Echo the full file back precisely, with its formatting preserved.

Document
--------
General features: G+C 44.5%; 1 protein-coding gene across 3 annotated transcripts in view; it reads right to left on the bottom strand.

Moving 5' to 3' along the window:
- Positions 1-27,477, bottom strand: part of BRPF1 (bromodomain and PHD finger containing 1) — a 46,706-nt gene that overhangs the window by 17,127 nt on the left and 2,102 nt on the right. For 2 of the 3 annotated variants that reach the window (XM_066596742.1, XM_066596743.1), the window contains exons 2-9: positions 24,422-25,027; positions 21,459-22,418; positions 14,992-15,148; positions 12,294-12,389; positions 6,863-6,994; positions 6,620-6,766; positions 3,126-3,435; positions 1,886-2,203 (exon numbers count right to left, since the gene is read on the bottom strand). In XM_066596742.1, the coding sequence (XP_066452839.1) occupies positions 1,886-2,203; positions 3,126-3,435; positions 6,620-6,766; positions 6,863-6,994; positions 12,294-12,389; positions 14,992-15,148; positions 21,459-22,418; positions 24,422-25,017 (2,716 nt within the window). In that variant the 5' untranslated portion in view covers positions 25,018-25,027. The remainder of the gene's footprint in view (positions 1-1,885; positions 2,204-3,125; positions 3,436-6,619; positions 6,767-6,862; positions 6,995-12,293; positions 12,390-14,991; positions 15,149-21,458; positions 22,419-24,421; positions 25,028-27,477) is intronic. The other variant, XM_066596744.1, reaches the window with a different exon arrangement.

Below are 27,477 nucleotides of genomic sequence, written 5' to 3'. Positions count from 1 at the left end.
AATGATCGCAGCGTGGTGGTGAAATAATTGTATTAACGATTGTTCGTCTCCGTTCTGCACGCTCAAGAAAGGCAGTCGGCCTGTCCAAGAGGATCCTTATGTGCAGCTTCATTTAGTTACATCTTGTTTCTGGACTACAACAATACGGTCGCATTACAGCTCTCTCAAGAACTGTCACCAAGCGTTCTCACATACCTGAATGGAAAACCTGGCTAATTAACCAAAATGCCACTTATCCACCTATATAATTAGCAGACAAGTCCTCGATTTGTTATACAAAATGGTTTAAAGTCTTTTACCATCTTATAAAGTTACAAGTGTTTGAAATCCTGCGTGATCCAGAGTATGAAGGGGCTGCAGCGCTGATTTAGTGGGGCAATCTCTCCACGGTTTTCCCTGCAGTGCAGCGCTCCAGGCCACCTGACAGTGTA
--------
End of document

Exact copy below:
General features: G+C 44.5%; 1 protein-coding gene across 3 annotated transcripts in view; it reads right to left on the bottom strand.

Moving 5' to 3' along the window:
- Positions 1-27,477, bottom strand: part of BRPF1 (bromodomain and PHD finger containing 1) — a 46,706-nt gene that overhangs the window by 17,127 nt on the left and 2,102 nt on the right. For 2 of the 3 annotated variants that reach the window (XM_066596742.1, XM_066596743.1), the window contains exons 2-9: positions 24,422-25,027; positions 21,459-22,418; positions 14,992-15,148; positions 12,294-12,389; positions 6,863-6,994; positions 6,620-6,766; positions 3,126-3,435; positions 1,886-2,203 (exon numbers count right to left, since the gene is read on the bottom strand). In XM_066596742.1, the coding sequence (XP_066452839.1) occupies positions 1,886-2,203; positions 3,126-3,435; positions 6,620-6,766; positions 6,863-6,994; positions 12,294-12,389; positions 14,992-15,148; positions 21,459-22,418; positions 24,422-25,017 (2,716 nt within the window). In that variant the 5' untranslated portion in view covers positions 25,018-25,027. The remainder of the gene's footprint in view (positions 1-1,885; positions 2,204-3,125; positions 3,436-6,619; positions 6,767-6,862; positions 6,995-12,293; positions 12,390-14,991; positions 15,149-21,458; positions 22,419-24,421; positions 25,028-27,477) is intronic. The other variant, XM_066596744.1, reaches the window with a different exon arrangement.

Below are 27,477 nucleotides of genomic sequence, written 5' to 3'. Positions count from 1 at the left end.
AATGATCGCAGCGTGGTGGTGAAATAATTGTATTAACGATTGTTCGTCTCCGTTCTGCACGCTCAAGAAAGGCAGTCGGCCTGTCCAAGAGGATCCTTATGTGCAGCTTCATTTAGTTACATCTTGTTTCTGGACTACAACAATACGGTCGCATTACAGCTCTCTCAAGAACTGTCACCAAGCGTTCTCACATACCTGAATGGAAAACCTGGCTAATTAACCAAAATGCCACTTATCCACCTATATAATTAGCAGACAAGTCCTCGATTTGTTATACAAAATGGTTTAAAGTCTTTTACCATCTTATAAAGTTACAAGTGTTTGAAATCCTGCGTGATCCAGAGTATGAAGGGGCTGCAGCGCTGATTTAGTGGGGCAATCTCTCCACGGTTTTCCCTGCAGTGCAGCGCTCCAGGCCACCTGACAGTGTA